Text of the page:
After that, I checked out the SBS website and found this article.
How do you know when surgery is the best option and who makes the call?
By age 31, Rhys Donnan had undergone 11 operations on his knees.
He started having problems with his knees as a junior footballer at 13, and had his first operation at 18. From there, he underwent many more procedures – and revisions of those procedures – at one point having operations every 18 months.
“To be honest, I’ve become fairly blasé about [surgery] in the end,” he tells Jenny Brockie on this week’s episode of Insight. “I’d had so many … it just seemed the natural course of action.”
About a million orthopaedic surgeries are done each year in Australia. Many of these are joint replacements or spinal surgeries to treat osteoarthritis. Hip and knee replacements alone cost the health system more than any other hospital procedure – over $2 billion a year.
And some of these surgeries are on the rise. A Victorian study found that between 1994 to 2014, the number of hip replacements done went up 175 per cent, while knee replacements went up 285 per cent.
But the evidence for many commonly performed operations is far from clear cut.
Research suggests that about half of orthopaedic procedures have no scientific evidence to prove they work better than non-surgical treatments, and another quarter are no more effective than alternatives such as physiotherapy, exercise and weight loss.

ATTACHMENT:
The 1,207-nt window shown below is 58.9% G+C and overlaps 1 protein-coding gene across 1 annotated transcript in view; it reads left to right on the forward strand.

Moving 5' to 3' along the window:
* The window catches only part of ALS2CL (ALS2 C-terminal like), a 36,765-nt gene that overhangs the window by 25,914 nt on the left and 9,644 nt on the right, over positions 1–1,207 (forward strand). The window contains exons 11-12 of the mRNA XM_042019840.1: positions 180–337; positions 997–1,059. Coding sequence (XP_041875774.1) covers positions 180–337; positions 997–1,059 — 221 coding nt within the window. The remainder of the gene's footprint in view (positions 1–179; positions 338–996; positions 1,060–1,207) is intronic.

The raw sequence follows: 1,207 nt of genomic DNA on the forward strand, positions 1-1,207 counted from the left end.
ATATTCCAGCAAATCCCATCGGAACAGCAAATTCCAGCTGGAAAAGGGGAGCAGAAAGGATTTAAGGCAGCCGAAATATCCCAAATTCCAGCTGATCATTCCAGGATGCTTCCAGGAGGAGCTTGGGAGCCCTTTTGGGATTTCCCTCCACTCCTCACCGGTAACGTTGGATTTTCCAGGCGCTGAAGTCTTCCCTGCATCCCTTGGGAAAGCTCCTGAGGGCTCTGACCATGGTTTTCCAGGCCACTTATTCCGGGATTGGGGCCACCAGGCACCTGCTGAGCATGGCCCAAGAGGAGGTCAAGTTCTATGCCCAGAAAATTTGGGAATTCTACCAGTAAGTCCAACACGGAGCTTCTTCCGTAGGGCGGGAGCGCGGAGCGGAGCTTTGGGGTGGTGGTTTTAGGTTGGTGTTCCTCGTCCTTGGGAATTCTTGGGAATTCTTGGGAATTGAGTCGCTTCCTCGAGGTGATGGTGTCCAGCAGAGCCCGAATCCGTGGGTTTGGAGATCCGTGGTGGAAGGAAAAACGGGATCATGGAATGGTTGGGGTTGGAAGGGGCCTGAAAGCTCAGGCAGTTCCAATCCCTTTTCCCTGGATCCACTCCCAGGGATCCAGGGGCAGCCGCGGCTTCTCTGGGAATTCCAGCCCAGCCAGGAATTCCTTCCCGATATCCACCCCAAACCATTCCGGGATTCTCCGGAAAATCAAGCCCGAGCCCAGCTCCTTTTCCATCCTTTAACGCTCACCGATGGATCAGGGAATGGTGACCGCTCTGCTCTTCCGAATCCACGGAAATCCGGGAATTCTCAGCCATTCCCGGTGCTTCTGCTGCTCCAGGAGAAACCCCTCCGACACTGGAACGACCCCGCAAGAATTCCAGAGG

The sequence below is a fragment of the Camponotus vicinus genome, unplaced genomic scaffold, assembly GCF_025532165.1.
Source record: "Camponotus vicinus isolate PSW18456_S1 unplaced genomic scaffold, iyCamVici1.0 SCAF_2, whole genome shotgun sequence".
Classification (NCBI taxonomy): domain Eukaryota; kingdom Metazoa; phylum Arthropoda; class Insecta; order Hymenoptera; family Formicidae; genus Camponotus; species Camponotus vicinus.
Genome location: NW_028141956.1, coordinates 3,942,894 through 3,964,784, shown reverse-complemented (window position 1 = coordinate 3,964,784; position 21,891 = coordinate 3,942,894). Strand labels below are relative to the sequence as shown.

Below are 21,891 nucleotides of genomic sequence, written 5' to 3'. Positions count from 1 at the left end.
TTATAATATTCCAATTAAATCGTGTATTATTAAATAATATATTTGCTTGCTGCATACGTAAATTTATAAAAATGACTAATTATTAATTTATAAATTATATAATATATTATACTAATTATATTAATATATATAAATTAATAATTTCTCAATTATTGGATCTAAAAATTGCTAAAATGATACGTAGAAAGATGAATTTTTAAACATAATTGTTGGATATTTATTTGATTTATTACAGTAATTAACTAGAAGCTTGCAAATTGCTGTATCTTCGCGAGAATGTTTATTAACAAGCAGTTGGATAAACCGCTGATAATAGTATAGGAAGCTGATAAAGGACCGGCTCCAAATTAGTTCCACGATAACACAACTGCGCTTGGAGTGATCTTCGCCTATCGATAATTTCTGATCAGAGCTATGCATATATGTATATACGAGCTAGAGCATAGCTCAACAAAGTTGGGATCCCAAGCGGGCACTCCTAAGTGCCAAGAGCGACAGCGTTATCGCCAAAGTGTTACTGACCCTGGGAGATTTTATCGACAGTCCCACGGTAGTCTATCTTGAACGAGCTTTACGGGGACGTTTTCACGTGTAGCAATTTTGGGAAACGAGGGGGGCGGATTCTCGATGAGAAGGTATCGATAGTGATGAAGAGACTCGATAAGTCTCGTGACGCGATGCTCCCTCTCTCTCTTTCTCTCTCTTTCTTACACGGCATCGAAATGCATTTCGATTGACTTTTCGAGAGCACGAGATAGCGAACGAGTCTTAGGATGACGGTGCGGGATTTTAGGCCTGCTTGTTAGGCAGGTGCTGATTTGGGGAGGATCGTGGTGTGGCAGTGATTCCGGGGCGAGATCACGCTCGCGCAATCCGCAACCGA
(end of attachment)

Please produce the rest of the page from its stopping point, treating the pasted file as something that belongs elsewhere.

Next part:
Orthopaedic surgeon, Professor Ian Harris, says that some operations, such as spinal fusions, are more controversial.
“The best evidence we have is that it is not better than a structured non-operative alternative, such as physiotherapy or cognitive behavioral therapy,” he says.
After suffering debilitating back pain for several years, Simone Smith felt surgery was her only option.
“I had done everything, imaging, traction, physios, chiros, osteos … I remember having to sit in the bottom of the shower because I couldn’t stand,” she tells Jenny. She says her surgery worked well and helped ease her pain.
Jessica King also underwent spinal surgery. She says she wasn’t given any other options after hurting her lower back while pregnant.
“I feel like it was probably the most drastic sort of step, and I went there too soon,” she says. Jess still has ongoing nerve pain and numbness.